Saba Khan, Naeem Rashid’s niece, made a pointed but pertinent observation during the interview. She said that she was extremely proud that the Muslim community was not generalizing the entire Australian population as the villain while acknowledging that it was the act of an individual and not of all Australians. Similarly, in the past, it was individuals who identified themselves with Islam who had carried out attacks and not the entire Muslim population.
Despite being the victim and having every reason to retaliate, Muslim communities have chosen to work towards solutions that are more long lasting and peaceful. Several Canadian mosques have joined together to invite local non-Muslims to visit and see for themselves what mosques are like and have a chance to understand Islam for what it truly stands for. The only way to dispel hatred, fear and ignorance is by shining light, and that’s what this campaign attempts to do.
Being Indian and in light of the recent attacks and airstrikes in India and Pakistan, I cannot help but acknowledge New Zealand and the Muslim community even more for the phenomenal and praiseworthy manner in which each segment of its society has responded.
Hannah (1999 American Delegation)
Watching Jacinda Ardern, the prime minister of New Zealand, over the past few days has felt like a perfect example of why we need more female political leadership. She not only had a child (and took maternity leave!) during this administration, but also approached this crisis with a level of humility, grace, and gentleness that is so lacking in so many other places today.
I was so moved by the images of her in a hijab, hugging mourners with what appeared to be such genuine sorrow. She did not try to hide her anger or her purpose (changing gun laws or not saying the terrorist’s name for instance), but she made people feel included and respected.
I spoke with a good friend who is Muslim who said she cried when she saw her in a hijab and noted that even some of the most liberal American politicians have never set foot in a mosque.
I struggled at first to convey these ideas because I didn’t want to put Prime Minister Ardern in a box and say that only women can be gentle. Obviously that’s untrue—men can be gentle and calm and women can be aggressive!
However, the leadership Ardern showed this weekend was an alternative to so many of the mostly male examples we’ve seen around the world.
In order for our future leaders—both male and female—to learn to respond to conflict with empathy, gentleness, firmness, and real emotion we need more models like her. We need to learn from her behavior and we need to name what about her behavior was more typically “feminine” and demand that it be just the norm. From all of our politicians.
Chintan (2014 Indian Educator)
I was moved by the way in which Prime Minister Jacinda Ardern responded to the terror attack. I thought it was a beautiful example of compassionate and culturally sensitive leadership. In the last few days, however, I’ve been uncomfortable with how media coverage is focused on her as a hero rather than the people who have experienced loss. I guess we’re all so disillusioned with incompetent leaders—particularly men—everywhere in the world that we want to celebrate someone we see as humane and empathetic.
Pooja (2018 Fellow)
It took me a few days than usual to come in terms with what happened in Christchurch. We live in a time when horrific incidents ignite a wildfire of hatred and bigotry turning every bleeding heart into stone. How do you keep the heart bleeding for another? How does one continue to be human?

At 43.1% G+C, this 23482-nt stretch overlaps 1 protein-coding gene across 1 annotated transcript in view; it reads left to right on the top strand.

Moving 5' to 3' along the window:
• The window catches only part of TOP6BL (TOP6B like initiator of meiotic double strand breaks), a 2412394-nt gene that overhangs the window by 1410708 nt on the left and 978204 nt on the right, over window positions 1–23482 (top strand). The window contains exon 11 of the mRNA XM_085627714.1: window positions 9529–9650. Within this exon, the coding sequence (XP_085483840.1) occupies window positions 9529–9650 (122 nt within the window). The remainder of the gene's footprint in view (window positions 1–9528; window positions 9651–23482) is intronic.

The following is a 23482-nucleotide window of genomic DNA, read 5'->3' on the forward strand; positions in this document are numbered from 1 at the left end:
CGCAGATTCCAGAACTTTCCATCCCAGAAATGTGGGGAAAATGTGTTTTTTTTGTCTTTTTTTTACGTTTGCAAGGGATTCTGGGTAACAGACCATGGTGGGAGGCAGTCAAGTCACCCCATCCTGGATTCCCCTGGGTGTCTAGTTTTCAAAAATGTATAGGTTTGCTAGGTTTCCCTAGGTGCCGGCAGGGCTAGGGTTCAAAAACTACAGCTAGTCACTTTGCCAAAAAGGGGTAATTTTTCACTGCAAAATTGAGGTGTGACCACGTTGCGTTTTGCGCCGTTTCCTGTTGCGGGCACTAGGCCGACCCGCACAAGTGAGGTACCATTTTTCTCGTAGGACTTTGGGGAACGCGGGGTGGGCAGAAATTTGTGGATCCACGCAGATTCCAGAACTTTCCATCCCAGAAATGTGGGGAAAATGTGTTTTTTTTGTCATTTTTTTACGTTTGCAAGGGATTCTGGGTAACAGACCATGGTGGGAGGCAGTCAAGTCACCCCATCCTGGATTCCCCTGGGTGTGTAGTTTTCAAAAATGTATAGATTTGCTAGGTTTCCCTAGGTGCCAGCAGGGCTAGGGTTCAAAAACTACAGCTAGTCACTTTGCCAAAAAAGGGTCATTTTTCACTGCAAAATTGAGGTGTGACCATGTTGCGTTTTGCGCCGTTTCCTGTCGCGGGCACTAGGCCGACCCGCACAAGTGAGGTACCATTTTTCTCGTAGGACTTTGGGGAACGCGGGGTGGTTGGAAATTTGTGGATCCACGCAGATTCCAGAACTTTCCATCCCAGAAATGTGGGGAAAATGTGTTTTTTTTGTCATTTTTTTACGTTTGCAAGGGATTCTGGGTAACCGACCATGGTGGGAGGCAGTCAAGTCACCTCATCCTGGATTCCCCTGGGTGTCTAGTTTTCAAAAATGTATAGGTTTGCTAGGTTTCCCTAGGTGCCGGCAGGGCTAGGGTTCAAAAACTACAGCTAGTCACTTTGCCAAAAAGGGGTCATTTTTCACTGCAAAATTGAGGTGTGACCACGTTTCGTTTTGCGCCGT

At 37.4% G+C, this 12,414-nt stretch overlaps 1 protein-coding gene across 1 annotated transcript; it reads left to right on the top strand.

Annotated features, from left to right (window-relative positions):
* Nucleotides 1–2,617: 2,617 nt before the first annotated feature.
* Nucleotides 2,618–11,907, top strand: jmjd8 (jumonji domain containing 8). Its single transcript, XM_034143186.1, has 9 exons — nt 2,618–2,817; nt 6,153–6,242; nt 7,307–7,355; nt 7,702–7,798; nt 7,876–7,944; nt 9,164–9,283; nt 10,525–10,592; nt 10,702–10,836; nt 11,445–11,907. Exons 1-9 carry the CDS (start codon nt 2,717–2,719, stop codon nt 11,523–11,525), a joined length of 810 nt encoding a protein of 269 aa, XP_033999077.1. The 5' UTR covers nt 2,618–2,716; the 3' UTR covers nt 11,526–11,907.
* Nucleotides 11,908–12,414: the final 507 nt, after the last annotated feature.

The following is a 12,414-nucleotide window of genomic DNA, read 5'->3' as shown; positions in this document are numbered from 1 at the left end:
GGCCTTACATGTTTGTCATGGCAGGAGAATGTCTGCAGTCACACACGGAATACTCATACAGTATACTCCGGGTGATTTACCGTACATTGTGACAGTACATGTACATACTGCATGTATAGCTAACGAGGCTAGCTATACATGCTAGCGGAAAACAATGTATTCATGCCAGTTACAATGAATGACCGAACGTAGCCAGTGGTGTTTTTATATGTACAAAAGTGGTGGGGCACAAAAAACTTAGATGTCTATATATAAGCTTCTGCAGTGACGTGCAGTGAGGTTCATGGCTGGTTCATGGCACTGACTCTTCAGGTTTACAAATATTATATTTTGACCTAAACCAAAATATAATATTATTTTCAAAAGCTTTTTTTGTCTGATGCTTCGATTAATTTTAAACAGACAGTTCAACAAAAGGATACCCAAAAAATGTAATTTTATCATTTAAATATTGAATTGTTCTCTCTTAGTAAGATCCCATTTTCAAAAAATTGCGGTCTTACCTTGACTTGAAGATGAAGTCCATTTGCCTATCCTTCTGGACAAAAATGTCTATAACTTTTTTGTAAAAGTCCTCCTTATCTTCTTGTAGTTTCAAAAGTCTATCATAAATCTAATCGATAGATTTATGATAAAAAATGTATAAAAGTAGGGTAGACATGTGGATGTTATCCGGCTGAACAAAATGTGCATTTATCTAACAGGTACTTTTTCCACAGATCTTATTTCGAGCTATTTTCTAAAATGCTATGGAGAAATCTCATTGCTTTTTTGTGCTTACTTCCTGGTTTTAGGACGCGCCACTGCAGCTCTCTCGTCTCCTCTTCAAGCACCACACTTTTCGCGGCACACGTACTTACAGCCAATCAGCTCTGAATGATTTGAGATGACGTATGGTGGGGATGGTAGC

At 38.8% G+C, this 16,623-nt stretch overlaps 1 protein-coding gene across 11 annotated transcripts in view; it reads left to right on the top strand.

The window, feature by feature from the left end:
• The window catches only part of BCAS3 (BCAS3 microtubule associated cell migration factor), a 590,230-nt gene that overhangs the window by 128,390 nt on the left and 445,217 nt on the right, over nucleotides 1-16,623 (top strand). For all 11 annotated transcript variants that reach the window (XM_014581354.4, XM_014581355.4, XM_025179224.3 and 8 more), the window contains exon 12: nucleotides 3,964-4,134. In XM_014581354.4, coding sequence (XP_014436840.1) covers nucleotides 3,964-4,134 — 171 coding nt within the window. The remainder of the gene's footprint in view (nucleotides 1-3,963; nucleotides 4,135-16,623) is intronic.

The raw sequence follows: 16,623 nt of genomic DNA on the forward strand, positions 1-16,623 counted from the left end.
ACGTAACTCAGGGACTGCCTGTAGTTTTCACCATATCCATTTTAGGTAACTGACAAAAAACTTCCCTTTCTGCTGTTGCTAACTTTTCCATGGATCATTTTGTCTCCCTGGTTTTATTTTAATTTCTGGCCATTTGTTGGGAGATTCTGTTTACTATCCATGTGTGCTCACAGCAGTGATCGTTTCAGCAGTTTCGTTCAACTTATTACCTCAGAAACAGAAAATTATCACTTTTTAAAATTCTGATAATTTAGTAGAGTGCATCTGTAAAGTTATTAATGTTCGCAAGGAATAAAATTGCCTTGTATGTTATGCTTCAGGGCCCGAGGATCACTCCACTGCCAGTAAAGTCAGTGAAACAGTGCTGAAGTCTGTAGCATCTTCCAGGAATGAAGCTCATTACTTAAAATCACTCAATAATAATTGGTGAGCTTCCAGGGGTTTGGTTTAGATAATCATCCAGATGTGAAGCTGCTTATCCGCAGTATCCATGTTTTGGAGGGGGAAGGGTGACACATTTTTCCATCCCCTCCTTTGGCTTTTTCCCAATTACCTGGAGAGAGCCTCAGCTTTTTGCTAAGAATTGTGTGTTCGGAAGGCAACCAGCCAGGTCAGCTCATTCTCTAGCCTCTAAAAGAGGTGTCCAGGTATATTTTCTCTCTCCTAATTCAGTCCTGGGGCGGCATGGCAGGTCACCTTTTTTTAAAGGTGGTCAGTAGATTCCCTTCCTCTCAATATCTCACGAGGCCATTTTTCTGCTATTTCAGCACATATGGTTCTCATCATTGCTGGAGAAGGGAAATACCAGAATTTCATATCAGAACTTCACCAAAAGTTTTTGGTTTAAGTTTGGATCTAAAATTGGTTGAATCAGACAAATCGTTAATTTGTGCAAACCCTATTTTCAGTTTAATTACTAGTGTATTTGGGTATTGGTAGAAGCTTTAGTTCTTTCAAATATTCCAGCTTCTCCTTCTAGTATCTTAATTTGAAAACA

I just couldn’t churn out mere words and whisper prayers; been there, done that, one too many times. What more can we do?
What sent chills down my spine wasn’t the horrific mass shooting but my own lack of shock upon hearing the news on March 15, 2019.
“Yet another one.” I felt nauseous. But I wasn’t shocked—I was numb.
There’s only a sliver of difference between being numb and indifferent. I’ve devoted my life to this constant fight between the two: how not to be weighed down by numbness or let myself or others be indifferent.
Working hard to remember my own humanity and imploring others to do the same is a difficult place to be. A place where one would hope for silver linings to give you the strength to pursue love while drowning in the deluge of hate.
I would never say that there are silver linings in this tragedy. There’s never any silver lining in any tragedy. However, there are rays of sunshine that emerge and fill your soul with the promise of a bright, sunny day.
Jacinda Ardern, the fearless prime minister of New Zealand, is redefining leadership. Muslim communities whose resilience and steadfast faith brought the world closer beyond borders and beliefs. Khaled Beydoun remembering the names, faces, and lives of the 50 precious people we lost. Artists who’ve helped expressing this belching pain in color. The youth whose zeal and vigor gives the rest of us hope. The powerful haka tributes. People who stood outside and guarded mosques. Those who walked arm-in-arm with their Muslim brothers and sisters.
These are my rays of sunshine.
I want you to place a hand over your heart and celebrate yourself for turning to love.
And if you’d like to do one more thing, just one more, write a letter with me!
The non-profit organization I founded has launched a campaign, #LettersforChristchurch, and will be collecting letters of love and solidarity for the rest of the month. These handwritten letters will be delivered to the two mosques where the terrorist attacks happened and also to the families of those deceased.
There are always opportunities for us to be human. Here’s one.
Want to add your voice to this campaign? Comment in the space below, or if you are a Seed, Fellow, or Seeds of Peace Educator, send your reflections to firstname.lastname@example.org.